24 January 2016

Twin Peaks

Ojai front country




After just over five miles of hiking, I was not quite ready to say I was done. It is only 2PM. Anyway, I had a plan for finishing early: check out trails on the western side of the main trail.

Horn Canyon sign
Back so soon? Heading out along Horn Canyon again.

Quickly, there is an unmarked trail to the left that shows quite a lot of use. This crosses the creek and wiggles up first unused, then used road. I was not looking for a road, so when L. Moore promises to parallel the lower trail up the canyon, I go for it. From it, there is a trail marked Twin Peaks. I am not really looking for something all the way up to the local peaks, so keep on going. L. Moore tops out at a spot marked "Parkers Corner" then clearly heads back down into the canyon. Well, there was a sign for it down there, so that makes sense. This is not what I want either, so back to the last trail and start climbing.

bottom of Twin Peaks Trail
If you want a trail, here is a trail.

tiny bit of grass
Getting climbing past a tiny meadow.


The climb is not bad. It comes to another junction, surrounded by high growth, where only the A.S. Thacher sign remains. By now, I am determined to see out this "Twin Peaks" thing and this does not look like it. The trail to the left goes down, so I go right. There are no hoof prints on this one and only one set of boot prints. Around the corner, there is a small circle of peaks and a stretch of trail can be seen toward the right of them. It is easy to pick out the likely destination, one with a thick crest of rock that can be seen in the first picture of the day behind the observatory. It is not so far away. A whole lot of up, but not far away.

brush covered slopes
Picking out the likely destination ahead.

switchback on the hillside
The switchbacks headed up to The Pines across the canyon.

south to Upper Ojai Valley
To the south, the high point of the earlier loop can be seen cresting the hills below.

The trail gets quite steep as it climbs. The body protests at first, asking for food, as I take on the slopes. Once given some food, it is quite willing. The next mile passes quickly as I keep comparing my height to The Pines across the way. For a while, they seem above, but there is one last particularly steep push to the top and looking down on them. Finally taking in a little more of my surroundings, I look for Chief Peak. It sits where I expect, connected to this peak by a high ridge line.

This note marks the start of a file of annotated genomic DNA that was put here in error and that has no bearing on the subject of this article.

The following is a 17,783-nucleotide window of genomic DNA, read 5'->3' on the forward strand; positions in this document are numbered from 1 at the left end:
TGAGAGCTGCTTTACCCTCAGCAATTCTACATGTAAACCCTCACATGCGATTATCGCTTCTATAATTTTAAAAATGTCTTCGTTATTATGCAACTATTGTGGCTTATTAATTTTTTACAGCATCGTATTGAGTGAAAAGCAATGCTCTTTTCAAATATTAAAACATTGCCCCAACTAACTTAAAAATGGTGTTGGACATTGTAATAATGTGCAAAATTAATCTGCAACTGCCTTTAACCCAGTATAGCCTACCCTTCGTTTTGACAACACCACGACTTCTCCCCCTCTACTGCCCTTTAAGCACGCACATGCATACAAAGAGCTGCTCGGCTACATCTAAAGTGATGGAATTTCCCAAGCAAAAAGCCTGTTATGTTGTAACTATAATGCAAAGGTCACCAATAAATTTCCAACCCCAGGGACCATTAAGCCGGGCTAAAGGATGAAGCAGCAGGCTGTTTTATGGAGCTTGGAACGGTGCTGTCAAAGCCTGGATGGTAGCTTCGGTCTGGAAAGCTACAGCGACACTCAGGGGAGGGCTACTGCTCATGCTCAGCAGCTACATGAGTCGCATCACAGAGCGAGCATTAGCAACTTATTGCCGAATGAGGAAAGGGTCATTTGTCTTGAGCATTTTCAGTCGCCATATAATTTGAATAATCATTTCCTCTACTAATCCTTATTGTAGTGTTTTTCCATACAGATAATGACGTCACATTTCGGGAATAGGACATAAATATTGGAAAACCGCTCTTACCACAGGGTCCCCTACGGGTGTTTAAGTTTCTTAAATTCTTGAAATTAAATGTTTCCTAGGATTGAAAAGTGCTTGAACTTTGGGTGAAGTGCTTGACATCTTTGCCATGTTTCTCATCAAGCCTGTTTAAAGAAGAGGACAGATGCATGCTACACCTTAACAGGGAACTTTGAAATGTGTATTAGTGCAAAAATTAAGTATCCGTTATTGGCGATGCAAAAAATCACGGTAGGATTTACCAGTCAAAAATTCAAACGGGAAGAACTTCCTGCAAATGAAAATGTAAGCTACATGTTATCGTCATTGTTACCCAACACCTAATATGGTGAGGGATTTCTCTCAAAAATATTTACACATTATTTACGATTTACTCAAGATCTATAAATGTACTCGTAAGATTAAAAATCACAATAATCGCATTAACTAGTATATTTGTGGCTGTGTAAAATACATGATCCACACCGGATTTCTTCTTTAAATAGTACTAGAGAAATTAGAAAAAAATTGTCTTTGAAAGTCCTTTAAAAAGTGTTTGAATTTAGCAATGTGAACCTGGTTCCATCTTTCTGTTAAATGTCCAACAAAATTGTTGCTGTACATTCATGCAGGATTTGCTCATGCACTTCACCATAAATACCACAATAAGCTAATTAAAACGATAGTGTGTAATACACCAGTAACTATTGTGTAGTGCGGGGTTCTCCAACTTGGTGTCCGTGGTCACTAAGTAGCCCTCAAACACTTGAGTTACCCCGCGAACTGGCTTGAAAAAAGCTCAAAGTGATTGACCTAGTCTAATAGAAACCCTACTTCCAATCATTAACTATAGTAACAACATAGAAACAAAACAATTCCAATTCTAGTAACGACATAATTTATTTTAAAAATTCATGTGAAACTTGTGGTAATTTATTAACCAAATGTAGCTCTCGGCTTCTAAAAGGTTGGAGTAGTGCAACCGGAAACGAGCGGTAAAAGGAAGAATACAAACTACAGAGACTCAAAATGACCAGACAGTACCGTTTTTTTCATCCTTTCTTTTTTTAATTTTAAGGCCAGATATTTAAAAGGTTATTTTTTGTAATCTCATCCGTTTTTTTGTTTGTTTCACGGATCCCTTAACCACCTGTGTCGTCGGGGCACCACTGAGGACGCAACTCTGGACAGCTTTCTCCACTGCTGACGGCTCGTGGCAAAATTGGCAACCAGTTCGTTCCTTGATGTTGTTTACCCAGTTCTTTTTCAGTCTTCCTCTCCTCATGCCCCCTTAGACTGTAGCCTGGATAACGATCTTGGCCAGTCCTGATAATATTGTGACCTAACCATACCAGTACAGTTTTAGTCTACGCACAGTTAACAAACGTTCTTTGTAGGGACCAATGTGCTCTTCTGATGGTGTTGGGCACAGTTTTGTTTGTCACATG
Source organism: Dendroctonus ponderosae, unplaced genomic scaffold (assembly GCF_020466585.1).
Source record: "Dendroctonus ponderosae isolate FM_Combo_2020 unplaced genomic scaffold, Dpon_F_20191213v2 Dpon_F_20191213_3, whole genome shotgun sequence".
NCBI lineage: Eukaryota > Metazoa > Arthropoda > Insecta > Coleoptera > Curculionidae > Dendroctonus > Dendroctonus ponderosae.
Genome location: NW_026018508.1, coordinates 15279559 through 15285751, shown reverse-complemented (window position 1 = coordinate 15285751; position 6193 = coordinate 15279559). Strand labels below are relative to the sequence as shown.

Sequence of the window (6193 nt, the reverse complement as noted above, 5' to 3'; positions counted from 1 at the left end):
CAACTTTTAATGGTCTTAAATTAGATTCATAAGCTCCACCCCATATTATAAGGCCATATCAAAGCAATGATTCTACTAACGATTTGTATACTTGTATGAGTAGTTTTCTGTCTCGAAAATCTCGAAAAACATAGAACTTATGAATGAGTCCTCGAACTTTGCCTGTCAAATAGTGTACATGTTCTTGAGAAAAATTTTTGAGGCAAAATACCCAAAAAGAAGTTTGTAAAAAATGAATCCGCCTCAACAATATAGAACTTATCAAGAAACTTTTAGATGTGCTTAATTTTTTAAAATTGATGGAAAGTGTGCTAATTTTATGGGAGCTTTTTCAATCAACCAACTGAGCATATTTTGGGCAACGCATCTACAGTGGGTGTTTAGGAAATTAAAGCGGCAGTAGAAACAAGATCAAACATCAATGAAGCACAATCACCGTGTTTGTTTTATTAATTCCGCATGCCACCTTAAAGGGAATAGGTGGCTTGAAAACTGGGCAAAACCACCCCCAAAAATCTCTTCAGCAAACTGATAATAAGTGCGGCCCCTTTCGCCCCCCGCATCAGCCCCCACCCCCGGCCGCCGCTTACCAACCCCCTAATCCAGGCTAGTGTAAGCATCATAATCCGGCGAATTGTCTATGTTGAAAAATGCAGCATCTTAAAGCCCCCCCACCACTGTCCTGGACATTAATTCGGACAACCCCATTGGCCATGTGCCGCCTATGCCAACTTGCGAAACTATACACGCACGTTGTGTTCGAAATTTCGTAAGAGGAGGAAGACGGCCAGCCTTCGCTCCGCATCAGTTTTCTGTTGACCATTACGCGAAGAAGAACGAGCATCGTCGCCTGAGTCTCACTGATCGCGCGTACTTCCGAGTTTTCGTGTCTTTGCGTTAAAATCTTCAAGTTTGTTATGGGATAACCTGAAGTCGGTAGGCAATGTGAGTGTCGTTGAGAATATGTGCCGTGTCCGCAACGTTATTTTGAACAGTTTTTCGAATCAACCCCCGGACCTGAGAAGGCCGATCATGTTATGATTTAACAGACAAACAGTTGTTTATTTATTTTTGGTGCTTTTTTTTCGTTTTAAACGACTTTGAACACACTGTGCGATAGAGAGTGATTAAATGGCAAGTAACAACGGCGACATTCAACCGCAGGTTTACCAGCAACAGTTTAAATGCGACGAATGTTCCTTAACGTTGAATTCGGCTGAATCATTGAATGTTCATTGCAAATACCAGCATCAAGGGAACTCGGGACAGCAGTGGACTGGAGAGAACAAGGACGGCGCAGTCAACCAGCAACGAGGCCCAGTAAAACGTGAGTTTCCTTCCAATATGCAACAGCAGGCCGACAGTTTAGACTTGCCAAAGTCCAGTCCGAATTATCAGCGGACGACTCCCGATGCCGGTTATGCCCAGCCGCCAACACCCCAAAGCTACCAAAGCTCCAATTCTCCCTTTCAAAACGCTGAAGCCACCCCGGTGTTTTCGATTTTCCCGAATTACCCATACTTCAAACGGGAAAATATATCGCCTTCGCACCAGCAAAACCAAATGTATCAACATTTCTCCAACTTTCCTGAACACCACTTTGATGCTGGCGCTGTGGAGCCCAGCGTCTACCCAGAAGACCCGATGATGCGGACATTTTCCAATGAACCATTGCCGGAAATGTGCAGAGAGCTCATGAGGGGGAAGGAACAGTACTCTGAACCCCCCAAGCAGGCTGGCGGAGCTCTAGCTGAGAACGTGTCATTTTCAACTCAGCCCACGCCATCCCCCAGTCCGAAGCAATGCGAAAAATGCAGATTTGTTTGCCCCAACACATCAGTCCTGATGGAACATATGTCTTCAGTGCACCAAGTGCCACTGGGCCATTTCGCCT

end of Twin Peaks Trail
There is not all that much room at the top.

The Pines and Topatopa
The tuft of pine trees that is The Pines now sits below and Topatopa Bluff peeks out.

Chief Peak
Chief Peak is further up this same ridge line.

Turning away from the rest of the mountains, there is a spectacular view over the Ojai Valley. Santa Cruz, Anacapa, and Santa Catalina Islands are all on show today. I am feeling pretty good as I stand at the top.

southwest
Senior Canyon Reservoir, Lake Casitas, and the Pacific Ocean all glisten in the afternoon sun.

more peaks
Just high enough to see more peaks to the backside. Nordhoff Peak is on the far left.

I take some time at the peak before turning back down the steep trail. At the junction, the temptation to find another way back to the car is too much and I take the other trail. It drops and climbs through a couple little valleys and I can see it ahead continuing more upward than downward. As I get ever closer to Senior Canyon rather than the school below, I decide to turn back and take the trail I know. It is a little late for exploring another canyon.

little meadow
Back to the same little meadow for the flare of sunset colors.




©2016 Valerie Norton
Posted 28 Jan 2016

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